• Increase the number of its staff with advanced technical skills and relevant professional expertise. This will be measured by tracking the number of staff trained in relevant paediatrics update courses as part of this project.


There is a fairly sizeable pricetag on the plans. The overall total to rebuild the entire Paediatric Unit will be in the region of $3.8M in the long term, which is a LOT, and assistance will be sought from elsewhere to help bring the plan forward. However everything you give will help, and you will know that you are helping the kids of Nazareth to move to a brighter future.

23 October 2016

Transformation powered by technology

On Tuesday the Northern Ireland Health Minister Michelle O'Neill will announce her response to the eagerly-anticipated Bengoa Review into the configuration of Health and Social Care Services in Northern Ireland. This will be a BIG DEAL for those of us working in the HSC, and a BIGGER DEAL for our patients (i.e. everybody).
Minister Michelle O'Neill [photo: BBC]

Before anyone counters that this is yet another review of the HSC and the other reviews haven't had any effect, it's worth injecting a little context. Back in 2014 the then Health Minister Edwin Poots asked Professor Sir Liam Donaldson to report on the state of the NI Health Service. That report was called "The Right Time, The Right Place", and pointed out a number of factors that make health and social care difficult in NI, others that make it excellent, and yet more that provide an opportunity to make it even better. I'm talking things up a little - there are major reasons why the status quo for the NI HSC is not sustainable, and transformation is critically important. Everyone knows this.

The Donaldson report made a number of significant recommendations, the first of which was the establishment of an international expert panel to review the Health Service and recommend a redesign that all political parties would be expected to sign up to in advance. I feel this was a pretty big ask, and therefore when a subsequent Health Minister, Simon Hamilton, took office, he reconfigured this recommendation into a combination of local, national and international experts, chaired by Prof Rafael Bengoa, to carry this recommendation forward. There was no political advance buy-in, but I don't think anyone finds that too surprising. This is Northern Ireland, but even if it hadn't been, politicians don't like signing up in advance to something they haven't had a chance to look at.

The important thing however is that the Bengoa Review exists as a direct consequence of the Donaldson Review, and it would be wrong to see it as "yet another report". I've previously blogged a little bit about this, but in advance of the report itself, it would be wrong to get too bogged down in hoped-for details.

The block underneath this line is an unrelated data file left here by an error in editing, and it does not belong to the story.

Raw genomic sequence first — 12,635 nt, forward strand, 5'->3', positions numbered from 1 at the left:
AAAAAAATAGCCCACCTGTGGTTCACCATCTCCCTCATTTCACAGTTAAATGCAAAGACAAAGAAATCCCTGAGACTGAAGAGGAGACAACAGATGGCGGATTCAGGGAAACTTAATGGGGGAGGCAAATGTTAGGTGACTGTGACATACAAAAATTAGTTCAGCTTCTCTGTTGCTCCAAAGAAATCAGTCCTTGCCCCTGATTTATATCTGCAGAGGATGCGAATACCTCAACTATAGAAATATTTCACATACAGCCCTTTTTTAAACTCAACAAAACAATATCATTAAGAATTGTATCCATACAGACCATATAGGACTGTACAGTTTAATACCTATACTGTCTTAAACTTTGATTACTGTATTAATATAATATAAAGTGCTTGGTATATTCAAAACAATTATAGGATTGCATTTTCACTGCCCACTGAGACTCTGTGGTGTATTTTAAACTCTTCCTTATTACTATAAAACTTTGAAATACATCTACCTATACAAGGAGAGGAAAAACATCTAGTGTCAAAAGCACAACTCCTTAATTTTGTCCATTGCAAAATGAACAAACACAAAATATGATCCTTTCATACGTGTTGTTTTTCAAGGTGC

That said, the word on everyone's lips is Transformation. We have to transform the HSC to achieve the so-called "Triple Aim" - better healthcare, better health, lower cost per capita. This means getting patients much more involved in their own care, changing how we deliver services, being much more open in how we share information and resources, centralising some services where appropriate, shifting expensive acute services to a small number of specialist sites, slashing clinical errors, reducing medication harm, taking a rigorous evidence-based approach to management, supporting much more care in community settings, etc.

There are a number of ways we will need to do this, but it seems very likely that the Minister will announce digital technology as a key feature. At least that is what I very much hope. We cannot truly transform our HSC by tinkering at the edges and redesigning a few forms and processes. We need to make sure all staff and patients are on the same page with regard to the data, that we are minimising risk due to miscommunication across care domains, that we are saving time and risk by not requesting and re-entering the same data multiple times into multiple disparate systems. We need our patients to be able to contact and communicate with us using video and audio calls. We need them to be able to access their own data and manage their own conditions insofar as that is appropriate.

This can't be done without the technology, but implementing that is a people process more than a tech process. The next few years are going to be challenging, but the clinical/professional community and our patients/clients are definitely up for it.

27 September 2016

Trump outdone by Clinton

Photo source: NYT
The Free World outside America is wondering how long this can go on. A less presidential candidate for President is pretty hard to imagine - we have a reality TV "personality" pretending he can run a country, but it's hard to imagine any country currently run by a less suitable person. His voice croaking with what might be exhaustion - who knows? - he accused Hillary Clinton of lacking the stamina to be President. This has gone beyond farce and is now a train wreck. Beat it, Donald - go somewhere. You're the loser here, and frankly the USA will be better and greater without your sexism, racism, ignorance and rapaciousness even in it.